```

```
def generate_report(results):
summaries = list(map(generic_ml_summary, results))
df_plot = pd.DataFrame({
mod["name"]: np.median(mod["cate"], axis=1)
for mod in results
})
print("Correlation in median CATE:")
display(df_plot.corr())
sns.pairplot(df_plot, diag_kind="kde", kind="reg")
print("\n\nBest linear projection of CATE")
df_cate = pd.concat({
s["name"]: pd.DataFrame(dict(blp=s["blp"], se=s["blp_se"]))
for s in summaries
}).T.stack()
display(df_cate)
print("\n\nGroup average treatment effects:")
df_groups = pd.concat({
s["name"]: pd.DataFrame(dict(gate=s["gate"], se=s["gate_se"]))
for s in summaries
}).T.stack()
display(df_groups)
```

```
import xgboost as xgb
models = [
linear_model.LassoCV(cv=10, n_alphas=25, max_iter=500, tol=1e-4, n_jobs=1),
ensemble.RandomForestRegressor(n_estimators=200, min_samples_leaf=20),
xgb.XGBRegressor(n_estimators=200, max_depth=3, reg_lambda=2.0, reg_alpha=0.0, objective="reg:squarederror"),
neural_network.MLPRegressor(hidden_layer_sizes=(20, 10), max_iter=500, activation="logistic",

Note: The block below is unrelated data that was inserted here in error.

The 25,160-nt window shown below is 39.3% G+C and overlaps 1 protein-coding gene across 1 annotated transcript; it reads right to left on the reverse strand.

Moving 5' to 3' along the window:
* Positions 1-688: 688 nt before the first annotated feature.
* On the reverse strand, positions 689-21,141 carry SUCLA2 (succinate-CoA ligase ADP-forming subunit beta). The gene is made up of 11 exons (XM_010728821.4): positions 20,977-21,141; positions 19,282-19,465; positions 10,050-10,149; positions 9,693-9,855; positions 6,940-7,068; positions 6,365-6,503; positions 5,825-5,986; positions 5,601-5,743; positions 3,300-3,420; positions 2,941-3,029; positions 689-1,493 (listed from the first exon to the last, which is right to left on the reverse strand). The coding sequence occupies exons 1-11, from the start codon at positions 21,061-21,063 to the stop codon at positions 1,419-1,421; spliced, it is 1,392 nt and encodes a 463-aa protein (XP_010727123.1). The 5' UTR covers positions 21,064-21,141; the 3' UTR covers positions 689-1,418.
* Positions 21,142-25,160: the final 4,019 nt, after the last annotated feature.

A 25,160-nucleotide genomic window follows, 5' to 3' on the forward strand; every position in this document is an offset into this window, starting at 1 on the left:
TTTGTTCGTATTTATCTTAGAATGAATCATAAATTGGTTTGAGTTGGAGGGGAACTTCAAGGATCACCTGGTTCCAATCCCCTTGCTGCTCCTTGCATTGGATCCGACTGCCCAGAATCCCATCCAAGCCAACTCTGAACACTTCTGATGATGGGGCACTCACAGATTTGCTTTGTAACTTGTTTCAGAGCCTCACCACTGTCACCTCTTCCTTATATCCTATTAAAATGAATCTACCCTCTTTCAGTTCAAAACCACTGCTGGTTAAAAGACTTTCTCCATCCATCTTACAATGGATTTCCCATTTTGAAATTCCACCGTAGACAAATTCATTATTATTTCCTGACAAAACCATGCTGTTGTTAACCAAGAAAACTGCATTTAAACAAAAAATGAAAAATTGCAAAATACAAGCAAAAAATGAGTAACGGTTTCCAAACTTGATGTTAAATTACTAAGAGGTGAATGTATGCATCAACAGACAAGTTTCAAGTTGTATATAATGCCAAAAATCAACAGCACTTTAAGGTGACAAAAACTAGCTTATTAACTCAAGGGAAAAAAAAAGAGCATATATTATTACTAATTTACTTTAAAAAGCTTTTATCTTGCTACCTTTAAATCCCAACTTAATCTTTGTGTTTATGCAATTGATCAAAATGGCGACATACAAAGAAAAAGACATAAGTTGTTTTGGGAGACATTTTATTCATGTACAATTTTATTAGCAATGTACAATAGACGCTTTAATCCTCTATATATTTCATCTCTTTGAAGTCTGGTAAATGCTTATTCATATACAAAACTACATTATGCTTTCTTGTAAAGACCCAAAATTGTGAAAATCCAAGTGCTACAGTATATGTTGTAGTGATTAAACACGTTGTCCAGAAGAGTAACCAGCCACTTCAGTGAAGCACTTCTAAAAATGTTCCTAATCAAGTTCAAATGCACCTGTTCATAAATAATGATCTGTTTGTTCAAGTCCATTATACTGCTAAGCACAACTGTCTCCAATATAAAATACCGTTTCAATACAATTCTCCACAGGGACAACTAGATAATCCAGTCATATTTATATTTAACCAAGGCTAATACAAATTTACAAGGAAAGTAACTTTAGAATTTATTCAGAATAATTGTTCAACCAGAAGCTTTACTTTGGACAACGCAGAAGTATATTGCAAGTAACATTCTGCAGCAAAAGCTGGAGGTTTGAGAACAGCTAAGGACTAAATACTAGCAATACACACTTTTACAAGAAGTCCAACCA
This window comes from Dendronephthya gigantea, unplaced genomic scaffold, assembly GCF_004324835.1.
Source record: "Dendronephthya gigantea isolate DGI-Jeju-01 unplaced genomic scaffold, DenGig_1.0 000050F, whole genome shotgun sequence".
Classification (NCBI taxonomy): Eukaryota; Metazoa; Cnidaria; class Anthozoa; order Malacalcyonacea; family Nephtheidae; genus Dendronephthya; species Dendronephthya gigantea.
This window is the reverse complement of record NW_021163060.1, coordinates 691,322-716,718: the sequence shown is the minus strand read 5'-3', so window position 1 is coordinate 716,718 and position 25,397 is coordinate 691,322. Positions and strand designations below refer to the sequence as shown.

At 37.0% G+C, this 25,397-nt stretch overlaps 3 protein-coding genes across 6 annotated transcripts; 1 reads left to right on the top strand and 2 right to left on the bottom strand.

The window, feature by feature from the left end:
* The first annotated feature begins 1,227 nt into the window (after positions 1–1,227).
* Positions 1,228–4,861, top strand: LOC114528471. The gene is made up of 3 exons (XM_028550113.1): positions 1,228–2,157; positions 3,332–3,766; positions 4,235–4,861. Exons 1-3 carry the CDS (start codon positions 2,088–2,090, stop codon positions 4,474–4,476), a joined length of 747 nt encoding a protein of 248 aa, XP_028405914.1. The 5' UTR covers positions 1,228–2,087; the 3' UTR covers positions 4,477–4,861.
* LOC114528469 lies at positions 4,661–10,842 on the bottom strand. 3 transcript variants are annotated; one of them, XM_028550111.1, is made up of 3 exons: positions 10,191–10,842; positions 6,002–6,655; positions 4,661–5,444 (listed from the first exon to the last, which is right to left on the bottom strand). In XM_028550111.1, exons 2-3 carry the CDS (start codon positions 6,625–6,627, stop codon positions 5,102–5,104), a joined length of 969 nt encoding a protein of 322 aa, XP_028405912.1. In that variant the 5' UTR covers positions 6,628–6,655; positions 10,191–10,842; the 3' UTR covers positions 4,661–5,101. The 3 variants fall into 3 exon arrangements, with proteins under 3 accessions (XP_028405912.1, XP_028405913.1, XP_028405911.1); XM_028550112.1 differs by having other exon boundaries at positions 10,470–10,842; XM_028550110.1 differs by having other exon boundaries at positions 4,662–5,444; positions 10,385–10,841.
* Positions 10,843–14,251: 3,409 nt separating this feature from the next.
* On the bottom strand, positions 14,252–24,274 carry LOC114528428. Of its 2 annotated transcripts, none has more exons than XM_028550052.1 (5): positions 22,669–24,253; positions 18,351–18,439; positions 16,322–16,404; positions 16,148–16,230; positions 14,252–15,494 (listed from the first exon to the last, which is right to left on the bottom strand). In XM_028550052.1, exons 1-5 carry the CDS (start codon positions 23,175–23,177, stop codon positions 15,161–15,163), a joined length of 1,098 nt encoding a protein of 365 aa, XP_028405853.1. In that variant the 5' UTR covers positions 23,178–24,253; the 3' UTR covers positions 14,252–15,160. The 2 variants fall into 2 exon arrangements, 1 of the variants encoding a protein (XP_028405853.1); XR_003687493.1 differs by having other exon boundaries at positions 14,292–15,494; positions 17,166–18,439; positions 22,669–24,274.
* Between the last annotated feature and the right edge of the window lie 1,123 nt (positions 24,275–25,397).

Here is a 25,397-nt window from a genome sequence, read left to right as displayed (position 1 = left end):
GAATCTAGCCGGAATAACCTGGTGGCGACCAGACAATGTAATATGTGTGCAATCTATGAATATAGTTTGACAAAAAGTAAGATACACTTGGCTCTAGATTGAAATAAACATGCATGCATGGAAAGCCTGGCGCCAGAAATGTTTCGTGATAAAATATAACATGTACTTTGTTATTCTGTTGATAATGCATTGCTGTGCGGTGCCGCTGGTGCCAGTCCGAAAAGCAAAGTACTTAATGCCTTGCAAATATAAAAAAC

solver="adam", tol=1e-3, early_stopping=True, alpha=0.0001)
]
```

```
results = evaluate_models(models, y=bw)
```

```
generate_report(results)
```

From the second table above, we see that regardless of the machine learning method, the estimated intercept (the first row of the table) is near 0 and statistically insignificant. Given our results for the unconditional ATE above, we should expect this. The estimate of the slopes are also either near 0, very imprecise, or both. This means that either the conditional average treatment effect is near 0 or that all four machine learning methods are very poor proxies for the true conditional average treatment effect.

### Assisted Delivery¶

Let’s see what we get when we look at assisted delivery.

```